Swine flu suspected in Seattle; Kent is bracing

In light of the first cases of swine flu hitting King County thisweek, Kent School District officials sent home letters with students Friday from Superintendent Barbara Grohe about swine-flu symptoms and preventative steps to help avoid a flu outbreak.

District officials decided Thursday to issue the letter in response to the probable cases of swine flu identified in the state by public-health officials. As of Friday, no cases had been reported in Kent, although there were 14 reported in the state, 11 of them in King County.

“Now that swine flu is likely in King County, we expect to see more infections, but it’s too early to say how severe the illnesses will be,” said Dr. David Fleming, director and health officer for Seattle and King County Public Health, in a county media release.

In Kent, school officials were staying on top of the alerts.

“This is something to be taken seriously,” said Becky Hanks, spokeswoman for the Kent School District, in a Thursday phone interview. “Students need to stay home if they are sick.”

If swine flu does strike a Kent student, district officials will consult with the King County Health Department about any school closures, Hanks said.

The letter from the Kent School District describes steps such as hand washing, coughing into a sleeve and other preventative measures parents and students can take to stay healthy and avoid spreading germs. The letter will be in English, Spanish, Russian and Punjabi because of the numerous languages spoken by students and their parents. The letter also is on the school district’s Web site.

Symptoms of swine flu include fever, cough and sore throat. In addition, fatigue, lack of appetite, runny nose, nausea, vomiting and diarrhea have been reported, according to the state Department of Health.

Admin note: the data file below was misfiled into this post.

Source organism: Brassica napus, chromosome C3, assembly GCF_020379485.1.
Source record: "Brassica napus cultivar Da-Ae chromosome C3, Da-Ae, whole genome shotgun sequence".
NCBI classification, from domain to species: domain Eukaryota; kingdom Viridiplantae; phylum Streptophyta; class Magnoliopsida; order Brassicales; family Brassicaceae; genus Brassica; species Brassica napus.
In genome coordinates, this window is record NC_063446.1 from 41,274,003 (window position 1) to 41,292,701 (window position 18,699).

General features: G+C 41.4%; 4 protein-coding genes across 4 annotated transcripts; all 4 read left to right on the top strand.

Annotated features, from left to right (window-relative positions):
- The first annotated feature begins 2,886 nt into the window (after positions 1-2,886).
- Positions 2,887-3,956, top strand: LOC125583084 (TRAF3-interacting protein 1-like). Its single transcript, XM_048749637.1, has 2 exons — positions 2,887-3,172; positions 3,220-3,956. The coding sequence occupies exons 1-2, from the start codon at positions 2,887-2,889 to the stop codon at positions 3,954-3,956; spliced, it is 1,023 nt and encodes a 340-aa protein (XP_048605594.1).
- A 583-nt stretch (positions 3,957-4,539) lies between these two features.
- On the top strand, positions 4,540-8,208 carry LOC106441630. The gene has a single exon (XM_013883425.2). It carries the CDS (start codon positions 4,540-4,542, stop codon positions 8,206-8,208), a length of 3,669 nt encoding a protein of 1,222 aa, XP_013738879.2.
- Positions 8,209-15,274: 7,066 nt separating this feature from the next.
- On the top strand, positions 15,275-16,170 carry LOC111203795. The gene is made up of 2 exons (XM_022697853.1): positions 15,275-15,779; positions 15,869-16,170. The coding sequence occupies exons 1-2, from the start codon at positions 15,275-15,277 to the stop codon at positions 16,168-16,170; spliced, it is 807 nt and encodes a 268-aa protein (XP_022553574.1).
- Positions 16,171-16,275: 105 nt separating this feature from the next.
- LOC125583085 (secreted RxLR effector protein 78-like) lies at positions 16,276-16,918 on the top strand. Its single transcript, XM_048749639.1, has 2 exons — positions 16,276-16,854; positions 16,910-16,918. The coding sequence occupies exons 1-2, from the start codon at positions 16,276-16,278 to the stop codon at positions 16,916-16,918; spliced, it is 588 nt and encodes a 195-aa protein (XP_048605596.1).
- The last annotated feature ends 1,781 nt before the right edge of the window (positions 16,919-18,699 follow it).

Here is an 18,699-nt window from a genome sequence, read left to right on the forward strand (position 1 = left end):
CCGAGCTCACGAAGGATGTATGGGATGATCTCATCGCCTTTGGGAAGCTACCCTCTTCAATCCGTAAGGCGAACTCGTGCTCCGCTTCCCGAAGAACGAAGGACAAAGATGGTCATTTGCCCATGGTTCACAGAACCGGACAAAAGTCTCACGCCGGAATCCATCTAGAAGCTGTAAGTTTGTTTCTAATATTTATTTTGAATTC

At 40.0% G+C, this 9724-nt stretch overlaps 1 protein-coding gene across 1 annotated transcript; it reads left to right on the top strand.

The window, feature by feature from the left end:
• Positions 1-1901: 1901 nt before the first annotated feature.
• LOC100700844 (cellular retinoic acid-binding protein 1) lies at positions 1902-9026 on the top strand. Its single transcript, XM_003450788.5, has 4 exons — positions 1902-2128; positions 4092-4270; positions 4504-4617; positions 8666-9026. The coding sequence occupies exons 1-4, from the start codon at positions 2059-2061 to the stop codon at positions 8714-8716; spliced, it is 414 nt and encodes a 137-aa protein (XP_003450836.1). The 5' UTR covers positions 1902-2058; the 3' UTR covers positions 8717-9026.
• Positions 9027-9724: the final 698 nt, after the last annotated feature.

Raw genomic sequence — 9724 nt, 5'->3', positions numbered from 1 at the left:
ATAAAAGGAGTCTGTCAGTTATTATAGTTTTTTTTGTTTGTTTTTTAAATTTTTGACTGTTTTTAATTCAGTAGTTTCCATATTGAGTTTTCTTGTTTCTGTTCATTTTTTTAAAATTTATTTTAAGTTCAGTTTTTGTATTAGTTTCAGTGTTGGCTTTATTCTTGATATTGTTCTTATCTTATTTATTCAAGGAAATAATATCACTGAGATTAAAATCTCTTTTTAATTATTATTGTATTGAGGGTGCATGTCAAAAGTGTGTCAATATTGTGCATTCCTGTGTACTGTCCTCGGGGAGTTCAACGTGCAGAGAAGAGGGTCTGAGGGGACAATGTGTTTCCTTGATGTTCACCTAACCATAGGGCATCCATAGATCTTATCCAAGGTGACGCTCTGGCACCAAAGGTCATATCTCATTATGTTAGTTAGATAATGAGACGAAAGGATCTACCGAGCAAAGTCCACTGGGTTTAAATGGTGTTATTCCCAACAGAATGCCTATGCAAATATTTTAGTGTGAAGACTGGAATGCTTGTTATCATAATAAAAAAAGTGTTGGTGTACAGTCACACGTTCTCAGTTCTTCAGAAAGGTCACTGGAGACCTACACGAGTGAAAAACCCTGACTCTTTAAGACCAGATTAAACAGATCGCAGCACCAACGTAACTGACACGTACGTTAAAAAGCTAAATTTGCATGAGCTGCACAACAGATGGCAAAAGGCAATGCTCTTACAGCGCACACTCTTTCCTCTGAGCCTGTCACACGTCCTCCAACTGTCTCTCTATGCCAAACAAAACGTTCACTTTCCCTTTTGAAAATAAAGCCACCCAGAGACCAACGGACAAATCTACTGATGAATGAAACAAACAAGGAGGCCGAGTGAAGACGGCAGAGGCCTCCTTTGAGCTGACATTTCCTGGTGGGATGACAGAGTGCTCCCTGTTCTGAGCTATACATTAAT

District officials are in contact with Kent Fire Department emergency management leaders as well as Seattle and King County public health officials in an effort to keep on top of any potential flu cases at Kent schools.

“We don’t want people to panic,” Hanks said. “But on any emergency we work with the local Kent fire management to make decisions.”

Kent city officials are taking early steps to address the potential flu outbreak as well.

“We are taking our lead from Seattle and King County Public Health,” said Michelle Witham, city public affairs manager. “Our responsibility right now is to keep the public informed.”

The city Web site has been updated with information and links about the virus, Witham said.

Witham will meet Friday with Kyle Ohashi, the Kent Fire spokesman, and Paul Petersen, the Kent Police spokesman, to discuss other steps the city may need to take, should residents here come down with the virus.

“If we get any cases, we have to be in touch with the county department of health,” Witham said.

Mary Newell, nurse facilitator for the school district, said Thursday that numerous parents were calling school nurses to report that a student seated next to their child had a cold.

Teachers are instructed to send any student who displays signs of illness to the school nurse, Newell said.

“We’ll check them for a fever and if they show any signs of a cold or flu, we’ll call the parents,” Newell said.

More students than normal were absent from schools on Thursday.

“We’re having more parents calling in and keeping their children home,” said Newell, who did not have specific numbers of absent students as of Thursday morning.

If the absentee rate reaches 10 percent of the school district’s enrollment, district officials must notify the county health department.

There were no plans, as of Thursday, to cancel any athletic events or other school activities, Hanks said.

“That would be done after a thoughtful process and would not be an independent decision,” Hanks said. “We would work in consultation with King County Public Health.”

Swine flu is a virus normally found in pigs, according to the state Department of Health. The current virus is a strain of flu that can infect people. The virus can be transmitted from person to person through coughs and sneezes that spread germs through the air and onto surfaces that other people may touch.

Swine-flu information

Kent School District: www.kent.k12.wa.us

City of Kent: www.ci.kent.wa.us

King County: www.kingcounty.gov/health/swineflu

State: www.doh.wa.gov/swineflu/default.htm

Federal: http://www.cdc.gov

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